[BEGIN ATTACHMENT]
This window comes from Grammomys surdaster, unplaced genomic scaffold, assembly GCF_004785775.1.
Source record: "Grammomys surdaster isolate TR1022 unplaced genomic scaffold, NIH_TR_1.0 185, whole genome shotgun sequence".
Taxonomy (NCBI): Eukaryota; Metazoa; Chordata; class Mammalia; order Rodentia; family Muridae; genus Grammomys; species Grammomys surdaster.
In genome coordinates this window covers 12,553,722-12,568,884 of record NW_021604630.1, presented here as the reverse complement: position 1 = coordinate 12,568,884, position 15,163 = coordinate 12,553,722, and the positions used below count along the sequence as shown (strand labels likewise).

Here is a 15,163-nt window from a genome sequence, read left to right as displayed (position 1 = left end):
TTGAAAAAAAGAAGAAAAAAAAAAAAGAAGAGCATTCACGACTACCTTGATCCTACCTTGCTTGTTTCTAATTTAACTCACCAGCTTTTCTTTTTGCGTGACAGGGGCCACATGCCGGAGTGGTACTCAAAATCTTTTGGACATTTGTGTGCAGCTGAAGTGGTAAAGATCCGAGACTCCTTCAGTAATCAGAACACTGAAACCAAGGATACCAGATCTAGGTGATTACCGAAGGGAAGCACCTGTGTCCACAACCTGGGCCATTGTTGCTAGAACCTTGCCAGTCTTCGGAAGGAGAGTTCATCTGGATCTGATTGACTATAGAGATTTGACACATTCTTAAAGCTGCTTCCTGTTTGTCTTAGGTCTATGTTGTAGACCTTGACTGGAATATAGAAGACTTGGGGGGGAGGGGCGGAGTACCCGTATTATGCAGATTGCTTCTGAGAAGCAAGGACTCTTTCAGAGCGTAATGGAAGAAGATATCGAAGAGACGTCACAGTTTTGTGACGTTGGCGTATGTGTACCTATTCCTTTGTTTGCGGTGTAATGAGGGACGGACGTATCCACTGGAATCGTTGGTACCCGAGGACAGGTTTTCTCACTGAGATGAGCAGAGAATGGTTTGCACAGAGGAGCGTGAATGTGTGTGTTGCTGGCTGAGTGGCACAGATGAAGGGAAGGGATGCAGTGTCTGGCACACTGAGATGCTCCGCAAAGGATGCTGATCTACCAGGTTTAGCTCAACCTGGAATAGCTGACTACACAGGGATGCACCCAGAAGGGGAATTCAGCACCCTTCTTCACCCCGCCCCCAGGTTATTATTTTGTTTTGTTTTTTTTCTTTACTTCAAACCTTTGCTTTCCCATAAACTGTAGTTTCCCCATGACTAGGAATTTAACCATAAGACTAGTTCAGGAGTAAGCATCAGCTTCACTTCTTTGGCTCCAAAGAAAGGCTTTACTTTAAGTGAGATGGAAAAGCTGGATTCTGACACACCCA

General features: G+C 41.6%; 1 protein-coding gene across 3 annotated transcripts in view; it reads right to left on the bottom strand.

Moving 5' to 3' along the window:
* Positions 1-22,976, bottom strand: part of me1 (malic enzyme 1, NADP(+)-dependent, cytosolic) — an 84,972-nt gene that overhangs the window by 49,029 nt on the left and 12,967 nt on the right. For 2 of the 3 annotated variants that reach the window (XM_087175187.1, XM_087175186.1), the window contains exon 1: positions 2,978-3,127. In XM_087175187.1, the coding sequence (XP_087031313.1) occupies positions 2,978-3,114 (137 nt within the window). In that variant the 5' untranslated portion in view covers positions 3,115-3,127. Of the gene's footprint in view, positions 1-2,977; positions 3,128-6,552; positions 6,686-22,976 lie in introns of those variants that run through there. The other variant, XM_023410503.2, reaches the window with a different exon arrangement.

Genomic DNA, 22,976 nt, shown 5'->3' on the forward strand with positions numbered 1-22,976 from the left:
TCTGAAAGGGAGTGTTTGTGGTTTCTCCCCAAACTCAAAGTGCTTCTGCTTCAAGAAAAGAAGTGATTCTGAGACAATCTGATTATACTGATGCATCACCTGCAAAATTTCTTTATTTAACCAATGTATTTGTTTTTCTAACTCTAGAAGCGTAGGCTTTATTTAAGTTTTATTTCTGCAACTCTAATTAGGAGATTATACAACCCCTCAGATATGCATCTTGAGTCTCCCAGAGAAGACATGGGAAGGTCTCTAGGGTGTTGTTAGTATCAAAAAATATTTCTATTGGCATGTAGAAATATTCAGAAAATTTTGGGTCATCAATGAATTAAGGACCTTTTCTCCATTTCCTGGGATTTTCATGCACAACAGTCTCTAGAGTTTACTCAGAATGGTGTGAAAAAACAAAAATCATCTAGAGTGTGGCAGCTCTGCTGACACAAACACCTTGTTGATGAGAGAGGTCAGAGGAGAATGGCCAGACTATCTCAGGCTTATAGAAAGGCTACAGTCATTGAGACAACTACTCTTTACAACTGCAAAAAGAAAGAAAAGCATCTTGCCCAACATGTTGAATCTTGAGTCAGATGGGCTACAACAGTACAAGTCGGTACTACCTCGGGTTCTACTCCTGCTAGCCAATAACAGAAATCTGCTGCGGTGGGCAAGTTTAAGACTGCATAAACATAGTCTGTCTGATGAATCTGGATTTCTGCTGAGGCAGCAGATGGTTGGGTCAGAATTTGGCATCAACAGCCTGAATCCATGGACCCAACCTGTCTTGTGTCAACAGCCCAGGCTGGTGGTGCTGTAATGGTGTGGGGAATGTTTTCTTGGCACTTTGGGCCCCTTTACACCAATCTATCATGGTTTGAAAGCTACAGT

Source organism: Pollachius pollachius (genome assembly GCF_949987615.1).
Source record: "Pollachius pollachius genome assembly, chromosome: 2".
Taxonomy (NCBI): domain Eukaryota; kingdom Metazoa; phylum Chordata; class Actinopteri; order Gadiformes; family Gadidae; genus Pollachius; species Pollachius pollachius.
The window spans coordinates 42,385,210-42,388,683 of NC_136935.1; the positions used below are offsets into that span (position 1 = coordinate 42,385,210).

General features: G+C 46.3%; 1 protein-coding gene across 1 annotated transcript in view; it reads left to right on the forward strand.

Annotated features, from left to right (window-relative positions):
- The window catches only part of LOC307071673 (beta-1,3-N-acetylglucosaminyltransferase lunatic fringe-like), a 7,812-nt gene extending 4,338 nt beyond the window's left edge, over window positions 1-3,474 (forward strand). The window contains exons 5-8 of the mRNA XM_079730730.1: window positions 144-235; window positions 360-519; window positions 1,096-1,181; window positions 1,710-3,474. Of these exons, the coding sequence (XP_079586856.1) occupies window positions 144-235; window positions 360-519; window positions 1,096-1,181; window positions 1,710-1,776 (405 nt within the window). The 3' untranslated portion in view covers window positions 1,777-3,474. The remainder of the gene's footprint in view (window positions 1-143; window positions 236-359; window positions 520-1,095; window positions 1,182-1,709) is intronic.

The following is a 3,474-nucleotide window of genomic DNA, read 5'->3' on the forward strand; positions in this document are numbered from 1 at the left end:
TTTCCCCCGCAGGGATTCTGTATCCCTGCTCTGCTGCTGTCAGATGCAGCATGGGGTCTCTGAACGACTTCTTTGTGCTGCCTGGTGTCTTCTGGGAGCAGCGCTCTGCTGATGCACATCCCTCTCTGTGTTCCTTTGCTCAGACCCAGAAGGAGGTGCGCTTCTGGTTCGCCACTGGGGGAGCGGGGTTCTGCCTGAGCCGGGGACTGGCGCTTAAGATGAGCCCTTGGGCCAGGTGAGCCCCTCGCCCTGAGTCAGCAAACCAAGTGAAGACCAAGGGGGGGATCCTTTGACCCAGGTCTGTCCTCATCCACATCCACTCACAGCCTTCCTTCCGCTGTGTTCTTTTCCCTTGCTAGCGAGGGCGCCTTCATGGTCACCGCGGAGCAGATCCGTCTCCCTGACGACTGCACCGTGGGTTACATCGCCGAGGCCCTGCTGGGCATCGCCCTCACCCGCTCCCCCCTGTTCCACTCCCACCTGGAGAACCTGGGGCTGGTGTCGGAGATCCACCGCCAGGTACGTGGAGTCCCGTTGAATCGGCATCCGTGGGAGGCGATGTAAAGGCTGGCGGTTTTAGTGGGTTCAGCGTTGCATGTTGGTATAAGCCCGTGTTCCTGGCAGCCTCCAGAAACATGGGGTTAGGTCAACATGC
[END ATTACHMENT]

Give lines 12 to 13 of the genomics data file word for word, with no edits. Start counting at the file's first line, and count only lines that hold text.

Source organism: Pollachius pollachius (genome assembly GCF_949987615.1).
Source record: "Pollachius pollachius genome assembly, chromosome: 2".